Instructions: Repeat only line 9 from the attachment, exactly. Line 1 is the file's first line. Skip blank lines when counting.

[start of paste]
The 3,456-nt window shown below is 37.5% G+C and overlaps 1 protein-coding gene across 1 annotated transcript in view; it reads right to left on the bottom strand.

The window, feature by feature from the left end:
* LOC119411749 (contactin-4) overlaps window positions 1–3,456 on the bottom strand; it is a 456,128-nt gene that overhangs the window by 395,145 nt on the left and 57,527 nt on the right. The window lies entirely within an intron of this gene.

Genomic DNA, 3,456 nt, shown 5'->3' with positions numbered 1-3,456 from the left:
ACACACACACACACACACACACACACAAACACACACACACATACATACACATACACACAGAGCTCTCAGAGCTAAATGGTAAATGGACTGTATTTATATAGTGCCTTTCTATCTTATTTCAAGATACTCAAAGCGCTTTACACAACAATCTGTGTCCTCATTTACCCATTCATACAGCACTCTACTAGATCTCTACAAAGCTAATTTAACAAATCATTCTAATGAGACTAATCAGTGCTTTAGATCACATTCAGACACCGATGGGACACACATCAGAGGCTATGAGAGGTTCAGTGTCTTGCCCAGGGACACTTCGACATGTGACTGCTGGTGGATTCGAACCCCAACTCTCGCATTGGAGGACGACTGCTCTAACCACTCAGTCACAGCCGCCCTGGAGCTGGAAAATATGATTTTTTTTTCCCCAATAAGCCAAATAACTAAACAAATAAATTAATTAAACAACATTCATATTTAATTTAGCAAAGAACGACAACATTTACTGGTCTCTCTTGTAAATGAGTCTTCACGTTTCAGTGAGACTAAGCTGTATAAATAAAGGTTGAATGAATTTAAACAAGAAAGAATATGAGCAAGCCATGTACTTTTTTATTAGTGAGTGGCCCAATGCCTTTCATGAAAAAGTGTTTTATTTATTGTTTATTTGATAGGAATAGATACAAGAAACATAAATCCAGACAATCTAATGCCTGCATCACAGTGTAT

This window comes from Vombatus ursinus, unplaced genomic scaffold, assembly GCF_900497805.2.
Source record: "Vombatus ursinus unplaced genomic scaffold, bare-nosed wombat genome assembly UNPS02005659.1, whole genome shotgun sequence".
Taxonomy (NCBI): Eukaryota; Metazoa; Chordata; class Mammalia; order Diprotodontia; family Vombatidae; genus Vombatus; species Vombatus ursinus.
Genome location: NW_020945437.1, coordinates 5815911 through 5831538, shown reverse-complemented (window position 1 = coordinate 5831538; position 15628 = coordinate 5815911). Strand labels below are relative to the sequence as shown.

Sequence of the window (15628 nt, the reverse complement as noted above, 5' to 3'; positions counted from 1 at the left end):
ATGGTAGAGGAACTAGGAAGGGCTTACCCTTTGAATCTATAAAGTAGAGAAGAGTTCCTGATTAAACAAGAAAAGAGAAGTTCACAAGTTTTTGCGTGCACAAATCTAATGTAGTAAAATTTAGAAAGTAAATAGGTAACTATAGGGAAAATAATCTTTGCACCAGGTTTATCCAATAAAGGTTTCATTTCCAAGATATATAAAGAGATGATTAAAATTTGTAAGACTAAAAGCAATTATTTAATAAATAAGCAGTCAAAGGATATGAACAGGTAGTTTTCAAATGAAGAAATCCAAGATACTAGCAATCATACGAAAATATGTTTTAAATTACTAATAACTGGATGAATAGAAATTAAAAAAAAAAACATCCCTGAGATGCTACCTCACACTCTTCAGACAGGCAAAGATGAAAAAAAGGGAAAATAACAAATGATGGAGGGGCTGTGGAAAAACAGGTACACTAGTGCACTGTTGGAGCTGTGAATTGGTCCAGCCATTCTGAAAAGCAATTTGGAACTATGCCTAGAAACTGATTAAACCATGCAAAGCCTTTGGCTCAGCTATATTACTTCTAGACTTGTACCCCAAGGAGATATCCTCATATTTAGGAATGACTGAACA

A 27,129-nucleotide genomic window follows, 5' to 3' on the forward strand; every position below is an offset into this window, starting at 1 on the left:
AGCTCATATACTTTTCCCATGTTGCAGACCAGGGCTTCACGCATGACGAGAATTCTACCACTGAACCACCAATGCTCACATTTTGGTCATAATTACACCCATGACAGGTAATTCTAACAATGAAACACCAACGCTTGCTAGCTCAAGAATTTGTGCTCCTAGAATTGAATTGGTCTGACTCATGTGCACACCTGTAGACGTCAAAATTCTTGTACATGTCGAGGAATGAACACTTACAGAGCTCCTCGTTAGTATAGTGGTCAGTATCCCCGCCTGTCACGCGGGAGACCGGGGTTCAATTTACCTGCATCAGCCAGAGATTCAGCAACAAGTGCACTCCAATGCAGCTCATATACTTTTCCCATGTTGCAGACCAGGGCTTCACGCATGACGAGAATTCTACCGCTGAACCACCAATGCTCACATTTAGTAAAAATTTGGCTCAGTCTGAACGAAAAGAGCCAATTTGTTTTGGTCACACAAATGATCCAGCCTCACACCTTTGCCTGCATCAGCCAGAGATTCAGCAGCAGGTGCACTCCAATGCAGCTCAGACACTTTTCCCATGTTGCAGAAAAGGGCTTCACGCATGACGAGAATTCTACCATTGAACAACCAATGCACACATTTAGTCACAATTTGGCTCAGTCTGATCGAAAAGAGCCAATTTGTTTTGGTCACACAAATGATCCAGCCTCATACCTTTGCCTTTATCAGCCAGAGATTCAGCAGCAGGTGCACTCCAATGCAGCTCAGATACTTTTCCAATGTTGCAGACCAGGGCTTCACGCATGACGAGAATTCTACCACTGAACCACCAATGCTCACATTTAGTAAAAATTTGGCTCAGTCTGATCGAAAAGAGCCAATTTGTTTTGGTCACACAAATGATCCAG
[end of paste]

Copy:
Genome location: NW_020945437.1, coordinates 5815911 through 5831538, shown reverse-complemented (window position 1 = coordinate 5831538; position 15628 = coordinate 5815911). Strand labels below are relative to the sequence as shown.